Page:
Few things are more frustrating than wanting to deposit a check, make a withdrawal or make a same-day online bill payment and then finding out that the bank is closed for a holiday.
The Federal Reserve bank observes 10 holidays each year. Most banks and credit unions will generally follow suit. While not every bank observes all of these holidays, here is a handy schedule of holidays observed by most banks (including the Federal Reserve Bank) in the United States for 2016 and 2017:
2016 Bank Holidays:
January 1 – New Year’s Day
January 18 – Martin Luther King, Jr.’s Birthday
February 15 – Washington’s Birthday/President’s Day
May 30 – Memorial Day
July 4 – Independence Day
September 5 – Labor Day
October 10 – Columbus Day
November 11 – Veteran’s Day
November 24 – Thanksgiving Day
December 26 – Christmas Day (falls on a Sunday, so most banks will observe the holiday on Monday 12/26)
2017 Bank Holidays:
January 2 – New Year’s Day (falls on a Sunday so most banks will observe the holiday on Monday, 1/2)
January 16 – Martin Luther King, Jr.’s Birthday
January 20 – Inauguration Day*
February 20 – Washington’s Birthday/President’s Day
May 29 – Memorial Day
July 4 – Independence Day
September 4 – Labor Day
October 9 – Columbus Day
November 11 – Veteran’s Day (falls on a Saturday, so generally not observed by banks)
November 23 – Thanksgiving Day
December 25 – Christmas Day
As a general rule, when a bank holiday falls on a Saturday, it is not observed that year. When a bank holiday falls on a Sunday, it is observed on the following Monday.
* In 2017, some banks will observe January 20, Inauguration Day, as an eleventh bank holiday for the year. Inauguration Day, a holiday every four years designated by Congress, is generally only recognized as a holiday by government employees and certain businesses in Washington, D.C. and its border counties in Virginia and Maryland. By designating the day as a holiday, congestion is eased for the swearing-in of a new president and vice-president.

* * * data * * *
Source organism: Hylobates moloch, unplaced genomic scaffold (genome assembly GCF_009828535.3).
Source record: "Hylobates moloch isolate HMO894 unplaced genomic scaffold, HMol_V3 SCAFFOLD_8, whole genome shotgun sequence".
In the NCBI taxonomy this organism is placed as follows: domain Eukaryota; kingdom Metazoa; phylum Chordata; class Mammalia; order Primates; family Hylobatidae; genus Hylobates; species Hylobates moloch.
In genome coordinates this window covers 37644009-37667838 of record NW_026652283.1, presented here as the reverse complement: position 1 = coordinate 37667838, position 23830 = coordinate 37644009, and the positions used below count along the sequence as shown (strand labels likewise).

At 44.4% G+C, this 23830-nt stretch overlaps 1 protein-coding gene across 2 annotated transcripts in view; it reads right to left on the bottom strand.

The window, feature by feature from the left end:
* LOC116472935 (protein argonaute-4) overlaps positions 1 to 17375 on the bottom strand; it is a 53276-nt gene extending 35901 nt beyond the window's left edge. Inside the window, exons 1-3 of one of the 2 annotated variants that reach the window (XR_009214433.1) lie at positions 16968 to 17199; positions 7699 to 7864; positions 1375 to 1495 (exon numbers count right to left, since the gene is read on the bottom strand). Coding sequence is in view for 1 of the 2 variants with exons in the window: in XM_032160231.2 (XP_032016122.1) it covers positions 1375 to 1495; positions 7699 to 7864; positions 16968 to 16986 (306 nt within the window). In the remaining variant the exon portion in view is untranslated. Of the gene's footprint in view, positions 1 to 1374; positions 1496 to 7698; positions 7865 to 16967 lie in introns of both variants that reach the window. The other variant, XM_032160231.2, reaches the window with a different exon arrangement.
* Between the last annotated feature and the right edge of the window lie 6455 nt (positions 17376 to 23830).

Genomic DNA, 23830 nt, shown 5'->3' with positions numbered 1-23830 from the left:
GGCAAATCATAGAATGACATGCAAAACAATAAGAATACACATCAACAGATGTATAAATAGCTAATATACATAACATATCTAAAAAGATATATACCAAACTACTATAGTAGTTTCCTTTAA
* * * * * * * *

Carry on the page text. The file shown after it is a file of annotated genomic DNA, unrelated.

Why do banks observe these holidays?
Federal Reserve Bank holidays mirror the schedule of federal holidays enacted by Congress. Generally, these holidays are days when various sectors of the U.S. population celebrate history, religion, and culture.
While they apply to the Federal Reserve Bank, there are no federally mandated holidays for the private banking sector. Some states require banks and other businesses to be closed on certain holidays.
Which banks observe these holidays?
All national and regional banks are closed on these federal bank holidays. This holds true for all the major financial service corporations, investment banks, and lenders, including Capital One, PNC, Wells Fargo, Bank of America, CitiBank, Chase, and Barclays.
What banking can I still do on a bank holiday?
On bank holidays when the banks are closed, you will not be able to deposit or withdraw funds by visiting a teller at the branch. This means you will also not be able to buy a cashier’s check or money order or take a credit card advance through the teller. You will also usually not be able to talk to a live phone banker or pay bills with the same effective date as the holiday.
The good news is that, even if a bank is officially closed for a holiday, you should still be able to access information including your balance and recent transactions online through your bank’s website. Most banks now also offer mobile applications, so if you have downloaded and installed the bank’s app on your smartphone or tablet, you can do these same things on the go. If your current bank does not offer online or mobile banking, it might be a good idea to open a new savings account with a bank that does.
While you cannot visit a teller or phone banker, you should still be able to access funds or deposit checks through ATMs, deposit checks through mobile devices, schedule bill payments and access things like statements and copies of checks through your bank’s website or app.
Plan ahead to avoid disruptions
So, while bank holidays mean the bankers and tellers are not working, it may not mean much to the way you manage your account. Whenever you can, try to plan ahead so that any business you need to conduct with your bank takes bank holidays into account. That way, you can sit back, relax and enjoy the holiday along with your local bankers.